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See detailSound production in two carapids (Carapus acus and C-mourlani) and through the sea cucumber tegument
Parmentier, Eric ULg; Fine, Michael; Vandewalle, Pierre ULg et al

in Acta Zoologica (2006), 87(2), 113-119

Carapus acus and Carapus mourlani are able to live inside sea cucumbers and sea stars respectively. Unlike other carapids whose sounds have been recorded (C. boraborensis, C. homei and Encheliophis ... [more ▼]

Carapus acus and Carapus mourlani are able to live inside sea cucumbers and sea stars respectively. Unlike other carapids whose sounds have been recorded (C. boraborensis, C. homei and Encheliophis gracilis), these two species have a central constriction in their swimbladder and are unlikely to encounter heterospecific carapids within their hosts. We evoked sound production in Carapus acus and Carapus mourlani by adding several individuals to a tank with a single host and found that their sounds differ substantially from the sounds emitted by other carapids in pulse length, peak frequency and sharpness of tuning (Q(3 dB)). Unlike the other carapids, C. mourlani and C. acus produce shorter and less repetitive sounds and do not produce sounds when they enter their host. Since sounds produced within a sea cucumber have the potential to be heard by distant carapids and are typically recorded outside the sea cucumber, we examined the effect of the sea cucumber tegument on acoustic transmission. Attenuation by the tegument was negligible at the frequencies within carapid sounds. Therefore, carapids have the potential to call from the relative safety of a sea cucumber without sacrificing the distance over which their transmissions are heard. [less ▲]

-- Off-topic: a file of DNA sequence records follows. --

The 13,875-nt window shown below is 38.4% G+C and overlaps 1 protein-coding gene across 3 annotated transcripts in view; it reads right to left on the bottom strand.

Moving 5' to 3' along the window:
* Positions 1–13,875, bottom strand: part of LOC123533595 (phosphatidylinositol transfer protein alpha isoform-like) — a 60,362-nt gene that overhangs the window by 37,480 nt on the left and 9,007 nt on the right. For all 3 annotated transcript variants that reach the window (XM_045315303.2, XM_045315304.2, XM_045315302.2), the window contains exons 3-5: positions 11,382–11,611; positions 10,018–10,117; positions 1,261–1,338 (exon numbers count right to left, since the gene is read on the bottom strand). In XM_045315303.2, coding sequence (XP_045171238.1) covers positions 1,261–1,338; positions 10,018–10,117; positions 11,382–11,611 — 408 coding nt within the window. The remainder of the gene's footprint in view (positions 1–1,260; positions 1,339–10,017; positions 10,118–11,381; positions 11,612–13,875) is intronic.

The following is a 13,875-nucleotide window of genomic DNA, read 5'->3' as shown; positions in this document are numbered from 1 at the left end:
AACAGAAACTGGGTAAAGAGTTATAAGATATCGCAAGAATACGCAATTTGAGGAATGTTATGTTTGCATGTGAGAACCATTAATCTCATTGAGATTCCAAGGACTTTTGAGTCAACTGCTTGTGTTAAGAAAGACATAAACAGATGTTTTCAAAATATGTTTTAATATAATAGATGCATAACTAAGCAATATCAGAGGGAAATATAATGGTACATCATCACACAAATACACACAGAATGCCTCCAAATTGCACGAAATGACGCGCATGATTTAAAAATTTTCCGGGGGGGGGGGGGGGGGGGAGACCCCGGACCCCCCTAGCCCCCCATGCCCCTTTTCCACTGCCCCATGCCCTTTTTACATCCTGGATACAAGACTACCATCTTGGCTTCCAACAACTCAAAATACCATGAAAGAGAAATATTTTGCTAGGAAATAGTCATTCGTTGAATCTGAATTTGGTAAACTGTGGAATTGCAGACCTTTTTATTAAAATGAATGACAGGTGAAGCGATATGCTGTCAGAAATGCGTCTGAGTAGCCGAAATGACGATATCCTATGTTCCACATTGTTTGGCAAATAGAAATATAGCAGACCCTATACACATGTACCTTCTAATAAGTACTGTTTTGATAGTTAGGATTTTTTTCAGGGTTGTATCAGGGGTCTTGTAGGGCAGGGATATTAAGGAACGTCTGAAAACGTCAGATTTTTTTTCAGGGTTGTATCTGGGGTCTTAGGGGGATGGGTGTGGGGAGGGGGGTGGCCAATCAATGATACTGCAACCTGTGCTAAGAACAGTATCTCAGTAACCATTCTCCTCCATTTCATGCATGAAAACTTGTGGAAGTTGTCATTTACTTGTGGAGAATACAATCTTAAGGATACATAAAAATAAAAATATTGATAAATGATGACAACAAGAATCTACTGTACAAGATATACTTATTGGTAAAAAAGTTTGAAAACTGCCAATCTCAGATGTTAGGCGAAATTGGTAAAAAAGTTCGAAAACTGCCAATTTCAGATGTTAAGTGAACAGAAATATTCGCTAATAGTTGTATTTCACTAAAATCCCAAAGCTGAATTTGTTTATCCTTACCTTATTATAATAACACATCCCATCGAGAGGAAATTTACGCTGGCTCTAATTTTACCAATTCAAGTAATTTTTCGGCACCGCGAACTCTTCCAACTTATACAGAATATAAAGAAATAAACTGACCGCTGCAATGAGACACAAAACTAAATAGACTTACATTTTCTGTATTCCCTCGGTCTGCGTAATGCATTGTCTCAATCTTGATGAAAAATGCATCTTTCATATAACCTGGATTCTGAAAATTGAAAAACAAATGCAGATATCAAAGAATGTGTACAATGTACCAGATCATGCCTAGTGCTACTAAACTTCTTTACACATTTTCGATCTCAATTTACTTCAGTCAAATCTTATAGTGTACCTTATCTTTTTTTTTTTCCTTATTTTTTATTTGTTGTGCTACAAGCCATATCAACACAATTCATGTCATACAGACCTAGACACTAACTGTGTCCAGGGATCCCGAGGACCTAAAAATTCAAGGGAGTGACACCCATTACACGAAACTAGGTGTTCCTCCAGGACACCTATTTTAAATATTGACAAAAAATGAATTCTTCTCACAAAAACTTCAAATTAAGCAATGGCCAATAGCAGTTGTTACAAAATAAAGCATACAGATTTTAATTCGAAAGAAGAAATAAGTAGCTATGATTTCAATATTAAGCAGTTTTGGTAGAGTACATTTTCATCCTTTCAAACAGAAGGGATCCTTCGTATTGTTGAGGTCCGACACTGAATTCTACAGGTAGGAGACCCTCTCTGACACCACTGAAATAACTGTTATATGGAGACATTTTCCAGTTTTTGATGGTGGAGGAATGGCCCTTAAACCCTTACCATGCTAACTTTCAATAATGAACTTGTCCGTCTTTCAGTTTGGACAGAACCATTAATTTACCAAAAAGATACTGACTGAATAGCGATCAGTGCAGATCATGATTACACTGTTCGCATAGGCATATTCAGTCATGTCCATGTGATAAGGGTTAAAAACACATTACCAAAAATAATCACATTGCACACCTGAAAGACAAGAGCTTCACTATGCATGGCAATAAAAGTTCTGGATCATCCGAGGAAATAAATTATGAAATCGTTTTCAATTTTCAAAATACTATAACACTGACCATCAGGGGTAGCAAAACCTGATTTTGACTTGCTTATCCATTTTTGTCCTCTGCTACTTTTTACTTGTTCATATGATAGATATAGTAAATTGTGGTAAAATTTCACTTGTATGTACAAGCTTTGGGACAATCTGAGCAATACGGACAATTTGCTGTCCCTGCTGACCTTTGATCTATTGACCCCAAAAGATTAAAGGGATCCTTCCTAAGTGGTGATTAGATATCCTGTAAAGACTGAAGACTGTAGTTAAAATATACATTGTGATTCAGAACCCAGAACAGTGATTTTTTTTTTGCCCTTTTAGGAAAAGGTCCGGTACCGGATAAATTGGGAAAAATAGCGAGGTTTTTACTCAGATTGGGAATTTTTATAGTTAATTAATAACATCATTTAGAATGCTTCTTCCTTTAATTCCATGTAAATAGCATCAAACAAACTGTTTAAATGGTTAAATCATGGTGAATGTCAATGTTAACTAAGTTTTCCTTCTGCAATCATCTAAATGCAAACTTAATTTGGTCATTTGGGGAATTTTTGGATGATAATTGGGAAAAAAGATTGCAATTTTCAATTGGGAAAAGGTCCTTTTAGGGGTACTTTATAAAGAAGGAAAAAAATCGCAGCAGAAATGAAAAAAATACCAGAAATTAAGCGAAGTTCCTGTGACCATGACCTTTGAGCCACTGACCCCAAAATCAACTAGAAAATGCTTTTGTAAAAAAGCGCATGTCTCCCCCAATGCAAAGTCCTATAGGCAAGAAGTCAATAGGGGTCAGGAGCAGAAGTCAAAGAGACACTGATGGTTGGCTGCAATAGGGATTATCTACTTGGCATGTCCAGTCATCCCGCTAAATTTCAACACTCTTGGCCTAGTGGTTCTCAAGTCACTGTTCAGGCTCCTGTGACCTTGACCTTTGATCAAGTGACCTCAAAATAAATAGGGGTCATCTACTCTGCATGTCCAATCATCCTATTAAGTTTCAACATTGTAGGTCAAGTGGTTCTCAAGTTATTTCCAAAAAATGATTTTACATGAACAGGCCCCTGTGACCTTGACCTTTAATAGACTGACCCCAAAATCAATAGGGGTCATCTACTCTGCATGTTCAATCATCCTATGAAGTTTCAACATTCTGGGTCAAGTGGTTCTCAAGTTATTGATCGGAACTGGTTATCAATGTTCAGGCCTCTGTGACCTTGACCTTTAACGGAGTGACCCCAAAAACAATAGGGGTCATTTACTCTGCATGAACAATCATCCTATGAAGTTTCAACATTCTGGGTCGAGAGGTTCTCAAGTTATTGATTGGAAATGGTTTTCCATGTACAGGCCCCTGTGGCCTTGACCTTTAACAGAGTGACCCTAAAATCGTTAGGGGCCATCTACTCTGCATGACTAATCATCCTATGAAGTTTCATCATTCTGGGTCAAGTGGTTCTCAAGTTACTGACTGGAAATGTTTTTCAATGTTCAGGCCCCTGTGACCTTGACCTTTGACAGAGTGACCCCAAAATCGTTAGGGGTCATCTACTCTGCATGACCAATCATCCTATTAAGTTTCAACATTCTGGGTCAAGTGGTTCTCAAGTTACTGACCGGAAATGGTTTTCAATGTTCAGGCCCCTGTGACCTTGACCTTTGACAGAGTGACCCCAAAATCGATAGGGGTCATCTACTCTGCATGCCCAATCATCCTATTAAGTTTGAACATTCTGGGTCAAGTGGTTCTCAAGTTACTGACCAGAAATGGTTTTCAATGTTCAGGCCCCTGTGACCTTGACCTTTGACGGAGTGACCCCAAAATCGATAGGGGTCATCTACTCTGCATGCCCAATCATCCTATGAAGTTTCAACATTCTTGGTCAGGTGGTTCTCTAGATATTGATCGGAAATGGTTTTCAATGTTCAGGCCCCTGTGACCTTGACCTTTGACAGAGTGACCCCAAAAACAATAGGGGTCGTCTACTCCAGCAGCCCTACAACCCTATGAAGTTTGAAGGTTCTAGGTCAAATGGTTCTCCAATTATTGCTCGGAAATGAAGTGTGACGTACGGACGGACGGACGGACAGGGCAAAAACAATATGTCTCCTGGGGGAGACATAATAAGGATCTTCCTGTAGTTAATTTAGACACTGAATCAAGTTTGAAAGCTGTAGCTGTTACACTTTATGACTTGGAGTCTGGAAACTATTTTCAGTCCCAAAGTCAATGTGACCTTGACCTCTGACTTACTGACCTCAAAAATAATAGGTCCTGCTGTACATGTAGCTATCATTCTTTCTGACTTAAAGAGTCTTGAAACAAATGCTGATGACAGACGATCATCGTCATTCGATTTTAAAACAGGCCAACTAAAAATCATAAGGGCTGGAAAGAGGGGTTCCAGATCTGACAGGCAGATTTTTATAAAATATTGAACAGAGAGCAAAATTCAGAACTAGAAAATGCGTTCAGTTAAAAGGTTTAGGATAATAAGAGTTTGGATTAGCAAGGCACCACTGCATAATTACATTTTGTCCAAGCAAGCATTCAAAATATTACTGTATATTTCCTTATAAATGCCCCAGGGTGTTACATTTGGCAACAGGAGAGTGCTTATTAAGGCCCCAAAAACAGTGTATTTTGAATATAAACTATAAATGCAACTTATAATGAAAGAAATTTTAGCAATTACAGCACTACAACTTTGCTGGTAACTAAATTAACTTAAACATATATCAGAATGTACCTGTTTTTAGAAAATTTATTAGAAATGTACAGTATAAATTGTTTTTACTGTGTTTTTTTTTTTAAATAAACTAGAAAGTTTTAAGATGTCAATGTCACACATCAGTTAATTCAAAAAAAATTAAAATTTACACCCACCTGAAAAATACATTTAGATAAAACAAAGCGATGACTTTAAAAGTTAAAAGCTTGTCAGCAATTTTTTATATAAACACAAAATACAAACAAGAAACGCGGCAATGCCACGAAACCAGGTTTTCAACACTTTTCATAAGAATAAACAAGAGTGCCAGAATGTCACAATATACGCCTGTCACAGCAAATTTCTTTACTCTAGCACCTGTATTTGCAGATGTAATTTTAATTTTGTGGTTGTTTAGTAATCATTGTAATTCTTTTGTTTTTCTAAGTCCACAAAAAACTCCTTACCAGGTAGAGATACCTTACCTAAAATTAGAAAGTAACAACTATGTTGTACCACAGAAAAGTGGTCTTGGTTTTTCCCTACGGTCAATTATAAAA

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See detailProduction de sons chez les Carapidae: un nouveau type de mécanisme
Parmentier, Eric ULg; Lagardère, Jean-Paul; Braquenier, Jean-Baptiste ULg et al

Conference (2006)

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See detailSound production mechanism in carapid fish: first example with a slow muscle
Parmentier, Eric ULg; Lagardère, Jean-Paul; Vandewalle, Pierre ULg et al

Conference (2006)